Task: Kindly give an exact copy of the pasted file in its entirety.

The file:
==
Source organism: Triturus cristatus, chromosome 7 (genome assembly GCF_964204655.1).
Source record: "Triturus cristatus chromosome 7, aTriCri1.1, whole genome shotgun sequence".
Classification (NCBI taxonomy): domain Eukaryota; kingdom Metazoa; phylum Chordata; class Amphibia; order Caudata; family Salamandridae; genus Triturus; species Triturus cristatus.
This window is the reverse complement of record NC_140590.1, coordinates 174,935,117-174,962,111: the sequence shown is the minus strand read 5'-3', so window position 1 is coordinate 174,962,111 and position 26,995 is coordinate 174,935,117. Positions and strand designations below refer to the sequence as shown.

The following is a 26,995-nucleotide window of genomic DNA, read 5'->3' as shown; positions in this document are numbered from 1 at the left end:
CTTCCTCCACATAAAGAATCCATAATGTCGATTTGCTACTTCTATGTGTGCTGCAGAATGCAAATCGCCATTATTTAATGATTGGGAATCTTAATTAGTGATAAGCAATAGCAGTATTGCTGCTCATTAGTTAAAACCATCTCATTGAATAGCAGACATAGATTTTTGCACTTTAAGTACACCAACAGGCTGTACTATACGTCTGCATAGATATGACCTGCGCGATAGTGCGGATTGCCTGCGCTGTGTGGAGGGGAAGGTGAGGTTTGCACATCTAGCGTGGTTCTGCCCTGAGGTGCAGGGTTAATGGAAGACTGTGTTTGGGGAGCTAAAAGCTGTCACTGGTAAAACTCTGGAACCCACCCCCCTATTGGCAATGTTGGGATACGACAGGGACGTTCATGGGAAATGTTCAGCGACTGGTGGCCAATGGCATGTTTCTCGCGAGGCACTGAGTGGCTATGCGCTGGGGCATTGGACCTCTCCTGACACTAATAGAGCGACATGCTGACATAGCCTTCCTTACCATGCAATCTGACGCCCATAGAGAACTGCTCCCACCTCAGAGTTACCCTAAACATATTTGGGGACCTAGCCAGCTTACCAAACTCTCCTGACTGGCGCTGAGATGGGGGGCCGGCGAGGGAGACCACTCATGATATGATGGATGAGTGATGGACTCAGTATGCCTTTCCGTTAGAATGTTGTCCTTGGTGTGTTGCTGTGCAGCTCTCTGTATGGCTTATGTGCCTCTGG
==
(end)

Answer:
Source organism: Triturus cristatus, chromosome 7 (genome assembly GCF_964204655.1).
Source record: "Triturus cristatus chromosome 7, aTriCri1.1, whole genome shotgun sequence".
Classification (NCBI taxonomy): domain Eukaryota; kingdom Metazoa; phylum Chordata; class Amphibia; order Caudata; family Salamandridae; genus Triturus; species Triturus cristatus.
This window is the reverse complement of record NC_140590.1, coordinates 174,935,117-174,962,111: the sequence shown is the minus strand read 5'-3', so window position 1 is coordinate 174,962,111 and position 26,995 is coordinate 174,935,117. Positions and strand designations below refer to the sequence as shown.

The following is a 26,995-nucleotide window of genomic DNA, read 5'->3' as shown; positions in this document are numbered from 1 at the left end:
CTTCCTCCACATAAAGAATCCATAATGTCGATTTGCTACTTCTATGTGTGCTGCAGAATGCAAATCGCCATTATTTAATGATTGGGAATCTTAATTAGTGATAAGCAATAGCAGTATTGCTGCTCATTAGTTAAAACCATCTCATTGAATAGCAGACATAGATTTTTGCACTTTAAGTACACCAACAGGCTGTACTATACGTCTGCATAGATATGACCTGCGCGATAGTGCGGATTGCCTGCGCTGTGTGGAGGGGAAGGTGAGGTTTGCACATCTAGCGTGGTTCTGCCCTGAGGTGCAGGGTTAATGGAAGACTGTGTTTGGGGAGCTAAAAGCTGTCACTGGTAAAACTCTGGAACCCACCCCCCTATTGGCAATGTTGGGATACGACAGGGACGTTCATGGGAAATGTTCAGCGACTGGTGGCCAATGGCATGTTTCTCGCGAGGCACTGAGTGGCTATGCGCTGGGGCATTGGACCTCTCCTGACACTAATAGAGCGACATGCTGACATAGCCTTCCTTACCATGCAATCTGACGCCCATAGAGAACTGCTCCCACCTCAGAGTTACCCTAAACATATTTGGGGACCTAGCCAGCTTACCAAACTCTCCTGACTGGCGCTGAGATGGGGGGCCGGCGAGGGAGACCACTCATGATATGATGGATGAGTGATGGACTCAGTATGCCTTTCCGTTAGAATGTTGTCCTTGGTGTGTTGCTGTGCAGCTCTCTGTATGGCTTATGTGCCTCTGG